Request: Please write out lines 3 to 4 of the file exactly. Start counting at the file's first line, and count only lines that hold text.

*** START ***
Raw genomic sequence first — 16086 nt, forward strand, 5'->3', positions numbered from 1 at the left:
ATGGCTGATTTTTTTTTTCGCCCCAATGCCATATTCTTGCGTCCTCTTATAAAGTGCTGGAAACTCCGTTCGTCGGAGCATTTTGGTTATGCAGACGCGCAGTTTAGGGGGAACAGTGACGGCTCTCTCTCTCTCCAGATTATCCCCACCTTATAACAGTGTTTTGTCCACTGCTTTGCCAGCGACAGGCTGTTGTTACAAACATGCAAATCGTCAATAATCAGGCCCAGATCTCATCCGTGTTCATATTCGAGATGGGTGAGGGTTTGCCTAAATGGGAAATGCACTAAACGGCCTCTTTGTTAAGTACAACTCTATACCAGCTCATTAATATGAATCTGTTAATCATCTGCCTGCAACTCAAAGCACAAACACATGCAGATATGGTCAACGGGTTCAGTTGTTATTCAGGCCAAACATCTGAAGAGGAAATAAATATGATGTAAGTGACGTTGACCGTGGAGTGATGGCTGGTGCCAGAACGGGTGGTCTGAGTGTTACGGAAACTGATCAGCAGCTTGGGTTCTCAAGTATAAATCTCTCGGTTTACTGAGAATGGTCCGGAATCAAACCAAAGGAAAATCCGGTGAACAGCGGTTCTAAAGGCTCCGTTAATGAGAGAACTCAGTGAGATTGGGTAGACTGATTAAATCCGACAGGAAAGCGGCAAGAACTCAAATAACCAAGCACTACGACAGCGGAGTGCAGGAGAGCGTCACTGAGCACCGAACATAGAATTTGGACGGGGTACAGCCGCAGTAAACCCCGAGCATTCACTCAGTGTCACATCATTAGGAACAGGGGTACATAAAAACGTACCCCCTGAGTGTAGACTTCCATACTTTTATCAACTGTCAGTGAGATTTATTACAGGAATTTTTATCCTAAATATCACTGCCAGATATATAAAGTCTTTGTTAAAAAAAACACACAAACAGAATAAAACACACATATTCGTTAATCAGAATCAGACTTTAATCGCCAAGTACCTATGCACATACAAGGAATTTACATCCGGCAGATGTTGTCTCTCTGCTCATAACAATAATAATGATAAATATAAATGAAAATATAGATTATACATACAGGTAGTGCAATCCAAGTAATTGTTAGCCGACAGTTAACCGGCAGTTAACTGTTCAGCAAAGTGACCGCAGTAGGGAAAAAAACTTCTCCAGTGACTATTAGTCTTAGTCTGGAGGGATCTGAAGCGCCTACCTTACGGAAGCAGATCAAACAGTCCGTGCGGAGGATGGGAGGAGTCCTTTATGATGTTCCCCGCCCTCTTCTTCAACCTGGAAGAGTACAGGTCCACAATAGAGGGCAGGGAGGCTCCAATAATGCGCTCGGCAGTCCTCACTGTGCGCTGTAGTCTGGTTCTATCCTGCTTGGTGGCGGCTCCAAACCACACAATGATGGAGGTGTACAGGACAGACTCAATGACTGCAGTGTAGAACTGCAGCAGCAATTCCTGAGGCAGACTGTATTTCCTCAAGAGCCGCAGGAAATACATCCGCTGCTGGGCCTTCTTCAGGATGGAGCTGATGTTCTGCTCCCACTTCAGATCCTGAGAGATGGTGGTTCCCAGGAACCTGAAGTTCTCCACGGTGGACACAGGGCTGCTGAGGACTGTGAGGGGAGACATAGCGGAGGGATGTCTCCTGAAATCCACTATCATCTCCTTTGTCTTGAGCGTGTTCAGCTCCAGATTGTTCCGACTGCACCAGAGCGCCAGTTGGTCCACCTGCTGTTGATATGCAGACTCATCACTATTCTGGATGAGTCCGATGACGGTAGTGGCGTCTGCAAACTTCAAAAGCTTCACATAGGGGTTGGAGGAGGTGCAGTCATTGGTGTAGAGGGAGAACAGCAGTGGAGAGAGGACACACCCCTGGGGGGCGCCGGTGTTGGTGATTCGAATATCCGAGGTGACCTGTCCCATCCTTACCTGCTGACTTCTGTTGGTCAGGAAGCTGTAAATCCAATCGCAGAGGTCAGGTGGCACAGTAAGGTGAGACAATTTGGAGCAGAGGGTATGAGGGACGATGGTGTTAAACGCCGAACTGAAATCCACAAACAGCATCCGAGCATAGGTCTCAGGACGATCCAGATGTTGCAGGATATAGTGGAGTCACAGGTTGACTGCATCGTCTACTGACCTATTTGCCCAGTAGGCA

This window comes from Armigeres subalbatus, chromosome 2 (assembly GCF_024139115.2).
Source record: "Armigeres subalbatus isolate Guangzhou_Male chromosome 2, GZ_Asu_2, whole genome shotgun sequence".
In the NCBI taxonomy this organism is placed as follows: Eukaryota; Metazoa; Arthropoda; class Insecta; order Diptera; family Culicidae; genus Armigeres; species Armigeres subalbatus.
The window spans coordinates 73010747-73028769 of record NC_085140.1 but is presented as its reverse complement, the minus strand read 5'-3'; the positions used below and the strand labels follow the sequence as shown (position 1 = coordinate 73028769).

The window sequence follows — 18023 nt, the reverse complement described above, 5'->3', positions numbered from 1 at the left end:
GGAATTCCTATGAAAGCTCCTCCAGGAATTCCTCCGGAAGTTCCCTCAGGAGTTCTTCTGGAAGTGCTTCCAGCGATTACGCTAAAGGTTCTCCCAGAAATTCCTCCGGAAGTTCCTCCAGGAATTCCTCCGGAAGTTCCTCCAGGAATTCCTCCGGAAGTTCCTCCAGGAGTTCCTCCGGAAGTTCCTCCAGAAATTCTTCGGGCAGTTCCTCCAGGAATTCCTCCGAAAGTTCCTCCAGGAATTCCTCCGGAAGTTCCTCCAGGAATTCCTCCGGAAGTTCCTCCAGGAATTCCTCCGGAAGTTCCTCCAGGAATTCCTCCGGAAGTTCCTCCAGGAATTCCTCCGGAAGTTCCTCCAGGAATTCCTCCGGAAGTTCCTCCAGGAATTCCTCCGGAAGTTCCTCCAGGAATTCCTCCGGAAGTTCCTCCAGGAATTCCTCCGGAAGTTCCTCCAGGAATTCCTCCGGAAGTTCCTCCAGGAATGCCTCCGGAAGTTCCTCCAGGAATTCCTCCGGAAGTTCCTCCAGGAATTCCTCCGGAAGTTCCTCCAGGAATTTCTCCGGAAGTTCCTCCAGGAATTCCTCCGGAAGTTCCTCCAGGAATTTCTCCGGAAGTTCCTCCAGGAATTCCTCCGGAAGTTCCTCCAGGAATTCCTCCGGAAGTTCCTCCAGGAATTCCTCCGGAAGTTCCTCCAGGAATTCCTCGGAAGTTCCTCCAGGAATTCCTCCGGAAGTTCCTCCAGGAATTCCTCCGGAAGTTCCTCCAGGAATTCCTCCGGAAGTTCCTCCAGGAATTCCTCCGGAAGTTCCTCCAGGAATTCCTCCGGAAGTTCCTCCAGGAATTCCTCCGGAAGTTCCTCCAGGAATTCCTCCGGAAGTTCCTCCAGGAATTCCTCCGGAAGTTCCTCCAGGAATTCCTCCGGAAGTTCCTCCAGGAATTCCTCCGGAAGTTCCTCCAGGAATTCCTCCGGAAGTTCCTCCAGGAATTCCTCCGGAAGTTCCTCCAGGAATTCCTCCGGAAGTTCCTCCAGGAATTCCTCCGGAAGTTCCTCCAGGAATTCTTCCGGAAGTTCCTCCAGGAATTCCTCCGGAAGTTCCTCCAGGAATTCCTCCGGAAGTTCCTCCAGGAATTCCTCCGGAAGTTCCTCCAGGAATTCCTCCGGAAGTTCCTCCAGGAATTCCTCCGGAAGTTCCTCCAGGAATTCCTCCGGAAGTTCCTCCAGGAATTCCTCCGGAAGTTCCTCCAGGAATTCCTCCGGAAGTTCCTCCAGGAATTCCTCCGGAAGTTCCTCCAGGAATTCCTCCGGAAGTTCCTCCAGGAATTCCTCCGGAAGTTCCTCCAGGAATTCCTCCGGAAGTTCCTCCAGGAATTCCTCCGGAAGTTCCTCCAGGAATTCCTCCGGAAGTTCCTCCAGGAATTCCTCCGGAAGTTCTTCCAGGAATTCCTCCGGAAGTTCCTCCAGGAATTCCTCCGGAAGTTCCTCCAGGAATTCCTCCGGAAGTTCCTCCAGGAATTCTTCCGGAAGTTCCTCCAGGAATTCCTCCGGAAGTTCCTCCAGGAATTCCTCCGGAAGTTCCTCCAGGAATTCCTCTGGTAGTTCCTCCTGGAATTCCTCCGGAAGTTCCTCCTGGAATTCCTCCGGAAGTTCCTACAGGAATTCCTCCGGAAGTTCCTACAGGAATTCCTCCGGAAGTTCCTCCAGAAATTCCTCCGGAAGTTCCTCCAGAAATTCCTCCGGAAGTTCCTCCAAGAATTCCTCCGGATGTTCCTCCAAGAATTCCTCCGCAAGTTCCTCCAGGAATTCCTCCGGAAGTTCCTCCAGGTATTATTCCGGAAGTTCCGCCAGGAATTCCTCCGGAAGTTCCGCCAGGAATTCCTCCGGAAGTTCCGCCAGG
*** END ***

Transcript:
This window comes from Armigeres subalbatus, chromosome 2 (assembly GCF_024139115.2).
Source record: "Armigeres subalbatus isolate Guangzhou_Male chromosome 2, GZ_Asu_2, whole genome shotgun sequence".